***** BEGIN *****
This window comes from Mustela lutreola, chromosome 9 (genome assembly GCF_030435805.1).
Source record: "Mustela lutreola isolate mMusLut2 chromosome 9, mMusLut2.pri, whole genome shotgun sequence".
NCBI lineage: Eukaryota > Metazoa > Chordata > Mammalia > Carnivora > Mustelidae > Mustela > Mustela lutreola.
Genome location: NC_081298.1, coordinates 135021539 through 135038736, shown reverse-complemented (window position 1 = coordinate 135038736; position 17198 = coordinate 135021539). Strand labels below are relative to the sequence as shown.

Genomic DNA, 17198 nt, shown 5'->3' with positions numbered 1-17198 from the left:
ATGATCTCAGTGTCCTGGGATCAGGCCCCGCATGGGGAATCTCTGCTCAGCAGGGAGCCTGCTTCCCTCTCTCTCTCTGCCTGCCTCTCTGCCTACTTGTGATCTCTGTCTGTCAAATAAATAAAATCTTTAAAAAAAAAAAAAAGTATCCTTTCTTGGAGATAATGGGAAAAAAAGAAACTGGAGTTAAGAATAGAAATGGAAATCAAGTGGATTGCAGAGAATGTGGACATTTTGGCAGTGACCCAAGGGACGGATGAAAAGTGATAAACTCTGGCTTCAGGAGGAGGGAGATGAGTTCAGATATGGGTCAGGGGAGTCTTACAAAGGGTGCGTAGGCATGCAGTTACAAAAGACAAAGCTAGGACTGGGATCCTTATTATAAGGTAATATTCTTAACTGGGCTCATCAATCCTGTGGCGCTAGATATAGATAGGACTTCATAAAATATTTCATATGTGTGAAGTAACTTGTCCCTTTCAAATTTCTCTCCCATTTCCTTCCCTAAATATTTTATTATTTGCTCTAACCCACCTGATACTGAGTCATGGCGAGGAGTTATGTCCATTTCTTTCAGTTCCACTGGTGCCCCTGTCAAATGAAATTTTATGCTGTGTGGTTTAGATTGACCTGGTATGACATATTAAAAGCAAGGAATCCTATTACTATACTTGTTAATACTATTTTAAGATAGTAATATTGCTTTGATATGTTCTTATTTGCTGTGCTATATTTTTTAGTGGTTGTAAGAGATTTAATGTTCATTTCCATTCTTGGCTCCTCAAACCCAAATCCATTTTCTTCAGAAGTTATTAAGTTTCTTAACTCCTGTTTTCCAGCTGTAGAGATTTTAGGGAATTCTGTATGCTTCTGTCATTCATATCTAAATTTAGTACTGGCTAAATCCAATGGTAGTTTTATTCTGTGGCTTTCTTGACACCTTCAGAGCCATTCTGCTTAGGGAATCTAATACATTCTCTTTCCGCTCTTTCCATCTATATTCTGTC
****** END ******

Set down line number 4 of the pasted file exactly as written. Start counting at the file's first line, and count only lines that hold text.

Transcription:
Genome location: NC_081298.1, coordinates 135021539 through 135038736, shown reverse-complemented (window position 1 = coordinate 135038736; position 17198 = coordinate 135021539). Strand labels below are relative to the sequence as shown.